1. Is there an advantage to winning the coin toss?
  2. Is there a winning strategy for either player?

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#337442 The clock in the mirror

Posted by bonanova on 20 February 2014 - 10:07 AM

A while ago, BMAD posted a problem about a clock with indistinguishable hour and minute hands and asked at what times of day, between the hours of noon and midnight, it was impossible to unambiguously determine the time. The hands moved continuously.


This puzzle asks a related question. At what times of day, between the hours of noon and midnight, is it impossible to distinguish the hands of such a clock from those of its mirror image? Clearly noon is one of these times, but not in general thereafter -- since the clock's hands will move clockwise while the hands of its mirror image will move counterclockwise.

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#337283 Betting on red

Posted by bonanova on 30 January 2014 - 02:46 PM

Here's  a variation on a previous puzzle that let you make multiple bets while choosing the color of the next card.


I shuffle an ordinary deck of playing cards and then turn over the top card sequentially so that you can see it. At any time you may ask me to stop and place a $1 bet that the next card to be exposed will be red. If you never ask me to stop, you will automatically bet on the last card. To summarize:

  1. You can bet on only one card.
  2. You don't get to choose the color.
  3. You must bet the card will be red.

What is your best strategy?

How much better than even can you do?

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#337125 Second 2014 puzzle. Dissection of a square

Posted by bonanova on 01 January 2014 - 11:13 PM

Place a point P at coordinates (6, 7) in a square with diagonal vertices (0, 0) and (12, 12).
From P draw lines to the vertices and perpendiculars to the sides.
This defines eight triangles that meet at P.

Ignoring permutation of identical pieces, how many other ways can these triangles form a square?

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#337062 Word play. Because they're fun to play with

Posted by bonanova on 21 December 2013 - 11:55 PM

If progress is moving forward, then what is congress?
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#337061 Pun alert - II. Somebody stop me!

Posted by bonanova on 21 December 2013 - 11:49 PM

Moe: Did you hear about the actress who stabbed her boyfriend?
Joe: No, I didn't.
Moe: Yeah, it was, uh, Reese ...
Joe: Witherspoon?
Moe: No, with a knife.

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#337010 Infinite Flips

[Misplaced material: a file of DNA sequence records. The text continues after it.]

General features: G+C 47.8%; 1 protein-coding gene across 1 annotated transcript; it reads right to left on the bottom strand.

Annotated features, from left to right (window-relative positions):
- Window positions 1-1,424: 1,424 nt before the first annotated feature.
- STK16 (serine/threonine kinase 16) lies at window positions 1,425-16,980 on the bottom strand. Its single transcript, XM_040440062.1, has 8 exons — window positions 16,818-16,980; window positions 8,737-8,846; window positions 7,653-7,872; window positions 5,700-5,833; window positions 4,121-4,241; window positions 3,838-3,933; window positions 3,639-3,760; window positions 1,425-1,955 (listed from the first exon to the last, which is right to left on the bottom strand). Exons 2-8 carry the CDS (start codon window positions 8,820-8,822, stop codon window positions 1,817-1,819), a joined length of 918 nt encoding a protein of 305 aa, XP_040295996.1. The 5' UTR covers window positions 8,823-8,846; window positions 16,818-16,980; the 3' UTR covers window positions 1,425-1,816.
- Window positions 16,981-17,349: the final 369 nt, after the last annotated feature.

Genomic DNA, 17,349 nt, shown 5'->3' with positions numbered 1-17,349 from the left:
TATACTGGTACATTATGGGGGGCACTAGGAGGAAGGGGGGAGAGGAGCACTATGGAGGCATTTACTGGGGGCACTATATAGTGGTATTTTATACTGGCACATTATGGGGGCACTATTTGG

Posted by bonanova on 16 December 2013 - 01:02 AM

Agree. Better simply to say simply that in any large ensemble of N outcomes, where 60% will be H, the outcomes can be partitioned into groups that are totally fair (H=T) and totally biased (all H.). The fair partition will be N x 2 p(T) in size.
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#333964 3 x 4 Connect-The-Dots Game

Posted by bonanova on 08 July 2013 - 05:57 PM

I don't think that works. We are saying that the green curve below, connecting two green dots,by virtue of sharing a single point (touching but not crossing)isolates the lower red dot from the upper red dot. (The green characters do not actually touch, they can't, but they represent touching lines.) adO|fsO a\|  fs/ sa\e| / asd\|/ asd/|\ as/d|f\ s/ad|fa\ /cxv|cxz\ \cxvO|cz/ a\s/|f\/ s/\a|f/ /cx\_/  Touching and crossing cannot be distinguished, once the line has been drawn.It's exactly the same locus of points. But let's say it's all about how the lineswere drawn, not how they end up. a line cannot be drawn in a manner bywhich an existing line is crossed by the pencil. The "touching but not crossing" line still does not isolate the red dots. The red dots can still be connected by a red line that also sharesthe common touching point without crossing either the left part or the right part of the green line. Thus: adO|fsO a\ds|fs/  sa\e| / asd\|/ asd/|\ as/d|f\ s/ad|fa\ /cxv|cxz\ \cxvO|cz/ a\s/|f\/ s/\a|f/ /cx\_/ So I still contend you can isolate a portion of the plane, for the purposes of this game,but only by using a line segment of infinite extent or by crossing an existing line.

This debate about touching vs crossing was the heated debate for which I spoke of earlier :)The difference in this problem's contest is subtle. Think of a drawn line as a physical object with defined spaced (which is key to understanding how my homeland uses the words). If one draws a line and touches a line they simply stood in the other line's space like standing on a doorstep (the drawn line) to knock on a door and left if no one answers, while If one draws a line that crosses the line they knocked on the door and went inside.So I think key to solving this problem is understanding that it treats a line segment as an object with physical properties, area, length, etc. and not as a cutting tool.I believe, one of my friends best described this idea as an old Tron game where two people cut off the board drawing segments in motorbikes.

The red line just stands on the doorstep as well.